Thursday, January 27, 2011

Winter Inspiration

I had a bit of a "moment" on my way to the farm today. I'd been up for a few hours, drinking coffee and waiting for the roads to clear -- so maybe I was just over-caffeinated, or maybe it was a new favorite song on the radio, but mostly I think it was the way the sun was glinting just so off the snow from last night's storm. Carter's Mountain looked silver-capped and gilded in ice, the pines hung low and heavy along the road, and the sloping, golden farmland looked laced with snow.

The sights at Maple Hill were just as gorgeous (and safer to capture on camera -- no stopping in the middle of Route 20 to snag a shot, for example): colorful despite the season and textured with lines, patterns and shapes.  See for yourself:

Saturday, January 22, 2011

Clean Your Plate: Walmart Edition

As many of you probably heard, Walmart (and the First Lady) recently announced a plan to make thousands of its packaged foods healthier and to drop prices on fruits and vegetables. This came on the heels of a pledge made this fall to increase their purchasing of locally-grown foods to at least nine percent by 2015.

This week's Clean Your Plate is dedicated to the supercenter behemoth. Why? Well, like everything about Walmart, it comes down to size. With more than 2,750 superstores nationwide, Walmart owns a whopping 25 percent share of the U.S. grocery market. In other words, of every dollar Americans spend on groceries, a quarter goes to Walmart.

So, a two-pronged pledge that involves 1) reducing sodium, trans fat and sugar in its Great Value brand of packaged foods and 2) somehow reducing the prices of fruits and vegetables, has the potential to make a huge dent in our waistlines. Or does it?

There's no doubt that Americans are consuming too much bad stuff -- but will changing the recipe (in relatively small ways) really make a difference? And, will making fruits and vegetables even cheaper (without making the prices on processed food more accurate) mean more people will buy and eat them? And don't get me started on a particularly insidious part of the plan that involves addressing food deserts by, you guessed it, building more Walmarts.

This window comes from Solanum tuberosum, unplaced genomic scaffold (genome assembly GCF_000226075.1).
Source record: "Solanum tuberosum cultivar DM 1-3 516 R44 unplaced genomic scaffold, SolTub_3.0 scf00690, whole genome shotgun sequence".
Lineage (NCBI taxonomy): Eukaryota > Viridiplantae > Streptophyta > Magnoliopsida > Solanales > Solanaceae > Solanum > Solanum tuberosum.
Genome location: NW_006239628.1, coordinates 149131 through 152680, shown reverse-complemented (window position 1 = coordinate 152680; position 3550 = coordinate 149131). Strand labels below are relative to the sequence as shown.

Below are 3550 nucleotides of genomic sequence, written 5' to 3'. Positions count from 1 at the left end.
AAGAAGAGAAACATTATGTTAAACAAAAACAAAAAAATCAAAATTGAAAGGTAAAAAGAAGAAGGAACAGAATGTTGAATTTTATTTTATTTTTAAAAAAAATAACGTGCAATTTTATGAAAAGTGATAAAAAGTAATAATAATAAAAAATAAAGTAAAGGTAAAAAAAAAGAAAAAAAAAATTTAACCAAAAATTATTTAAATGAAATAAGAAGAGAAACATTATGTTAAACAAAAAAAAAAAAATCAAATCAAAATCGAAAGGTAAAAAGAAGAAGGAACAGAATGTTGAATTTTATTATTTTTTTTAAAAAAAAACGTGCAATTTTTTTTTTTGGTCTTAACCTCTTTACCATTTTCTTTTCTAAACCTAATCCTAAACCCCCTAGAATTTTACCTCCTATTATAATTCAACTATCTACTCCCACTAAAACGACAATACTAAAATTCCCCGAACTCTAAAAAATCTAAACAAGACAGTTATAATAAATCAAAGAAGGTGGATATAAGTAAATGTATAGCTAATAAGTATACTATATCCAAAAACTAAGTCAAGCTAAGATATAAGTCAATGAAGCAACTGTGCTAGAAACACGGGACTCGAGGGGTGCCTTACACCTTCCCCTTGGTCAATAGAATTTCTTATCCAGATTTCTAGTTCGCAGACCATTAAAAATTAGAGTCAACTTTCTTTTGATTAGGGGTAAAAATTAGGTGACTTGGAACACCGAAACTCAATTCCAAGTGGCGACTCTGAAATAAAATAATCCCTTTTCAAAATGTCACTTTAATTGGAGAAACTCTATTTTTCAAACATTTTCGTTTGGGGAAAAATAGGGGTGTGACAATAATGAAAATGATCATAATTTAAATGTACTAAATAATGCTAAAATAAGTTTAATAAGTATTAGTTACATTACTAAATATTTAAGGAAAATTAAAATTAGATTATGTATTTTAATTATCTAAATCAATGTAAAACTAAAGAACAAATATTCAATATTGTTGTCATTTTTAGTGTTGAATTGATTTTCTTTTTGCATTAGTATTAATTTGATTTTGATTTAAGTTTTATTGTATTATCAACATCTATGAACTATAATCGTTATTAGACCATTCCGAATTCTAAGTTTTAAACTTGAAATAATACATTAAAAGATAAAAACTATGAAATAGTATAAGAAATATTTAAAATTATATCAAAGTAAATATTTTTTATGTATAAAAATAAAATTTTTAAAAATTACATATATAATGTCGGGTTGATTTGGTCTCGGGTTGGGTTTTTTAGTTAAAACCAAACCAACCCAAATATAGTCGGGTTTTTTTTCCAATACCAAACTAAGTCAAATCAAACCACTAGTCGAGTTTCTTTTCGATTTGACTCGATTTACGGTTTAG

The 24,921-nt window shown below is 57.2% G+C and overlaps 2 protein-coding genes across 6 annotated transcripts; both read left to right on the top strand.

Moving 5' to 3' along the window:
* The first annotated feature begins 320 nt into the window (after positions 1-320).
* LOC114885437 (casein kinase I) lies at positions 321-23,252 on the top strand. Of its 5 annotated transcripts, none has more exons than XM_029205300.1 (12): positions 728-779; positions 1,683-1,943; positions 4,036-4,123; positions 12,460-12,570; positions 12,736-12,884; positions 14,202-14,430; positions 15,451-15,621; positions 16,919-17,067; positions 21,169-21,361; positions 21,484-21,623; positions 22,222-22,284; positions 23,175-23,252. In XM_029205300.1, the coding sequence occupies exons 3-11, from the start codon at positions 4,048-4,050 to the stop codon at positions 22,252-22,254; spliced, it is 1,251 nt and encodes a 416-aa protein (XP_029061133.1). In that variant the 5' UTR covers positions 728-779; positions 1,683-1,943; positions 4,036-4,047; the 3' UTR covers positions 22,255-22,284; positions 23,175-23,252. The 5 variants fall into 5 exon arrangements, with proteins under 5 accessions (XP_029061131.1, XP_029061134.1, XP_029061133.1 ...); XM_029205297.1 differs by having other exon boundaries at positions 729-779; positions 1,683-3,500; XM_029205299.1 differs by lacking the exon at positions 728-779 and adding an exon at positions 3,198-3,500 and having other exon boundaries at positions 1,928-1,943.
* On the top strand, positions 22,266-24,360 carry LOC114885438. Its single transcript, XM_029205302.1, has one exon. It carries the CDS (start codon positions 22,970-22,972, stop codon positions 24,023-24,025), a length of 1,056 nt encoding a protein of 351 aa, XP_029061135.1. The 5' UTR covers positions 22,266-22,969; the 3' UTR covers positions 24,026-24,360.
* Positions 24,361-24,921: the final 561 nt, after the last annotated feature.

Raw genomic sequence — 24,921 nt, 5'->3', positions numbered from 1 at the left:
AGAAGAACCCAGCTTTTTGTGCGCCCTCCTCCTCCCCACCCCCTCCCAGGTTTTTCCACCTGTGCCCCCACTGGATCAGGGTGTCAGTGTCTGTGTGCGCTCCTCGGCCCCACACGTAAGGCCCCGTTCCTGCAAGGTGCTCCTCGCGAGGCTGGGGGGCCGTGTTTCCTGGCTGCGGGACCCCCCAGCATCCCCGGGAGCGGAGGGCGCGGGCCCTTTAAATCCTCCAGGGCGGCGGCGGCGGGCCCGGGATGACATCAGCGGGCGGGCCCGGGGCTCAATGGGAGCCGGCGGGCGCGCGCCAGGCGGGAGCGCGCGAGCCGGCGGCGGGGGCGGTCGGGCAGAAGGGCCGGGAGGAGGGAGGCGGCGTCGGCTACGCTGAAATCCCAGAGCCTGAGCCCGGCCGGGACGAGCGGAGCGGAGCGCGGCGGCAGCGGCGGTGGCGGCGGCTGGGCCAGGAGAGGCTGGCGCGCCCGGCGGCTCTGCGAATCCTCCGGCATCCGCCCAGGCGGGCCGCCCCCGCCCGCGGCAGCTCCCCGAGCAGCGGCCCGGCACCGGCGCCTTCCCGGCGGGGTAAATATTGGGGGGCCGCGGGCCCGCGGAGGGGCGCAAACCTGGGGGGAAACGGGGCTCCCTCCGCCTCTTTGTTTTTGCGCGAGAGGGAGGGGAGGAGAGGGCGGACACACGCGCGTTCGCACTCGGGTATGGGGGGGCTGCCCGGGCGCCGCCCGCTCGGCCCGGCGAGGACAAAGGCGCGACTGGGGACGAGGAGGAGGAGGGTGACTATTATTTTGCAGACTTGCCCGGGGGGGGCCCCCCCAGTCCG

In any case, other people have written more extensively and eloquently about the announcement -- a selection of my favorites appears below. I think you'll find the difference of opinion quite interesting.

Have something to say about the new plan? An article you think we should read? Let us know in the comments.
A few other Walmart articles you might enjoy:

image credit: mjb84/Creative Commons

Tuesday, January 18, 2011

To Bee or Not to Bee...

For years now, honeybees have been getting hammered by a mysterious plague that has a name — colony collapse disorder — but no proven cause. New studies are now indicating that pesticides are the probable culprit;  “unprecedented levels” have been found in hives across the U.S. and parts of Canada.

And, in a scandal to rival Wikileaks, leaked documents show that the EPA allowed the continued use of these pesticides, despite warnings by their own scientists.  A sticky situation, indeed.

The loss of the world's honeybee population would be a devastating blow to the viability of our food supply.

A Cornell University study has estimated that honeybees annually pollinate more than $15 - 20 billion worth of seeds and crops in the U.S. “Every third bite we consume in our diet is dependent on a honeybee to pollinate that food,” said Zac Browning, vice president of the American Beekeeping Federation.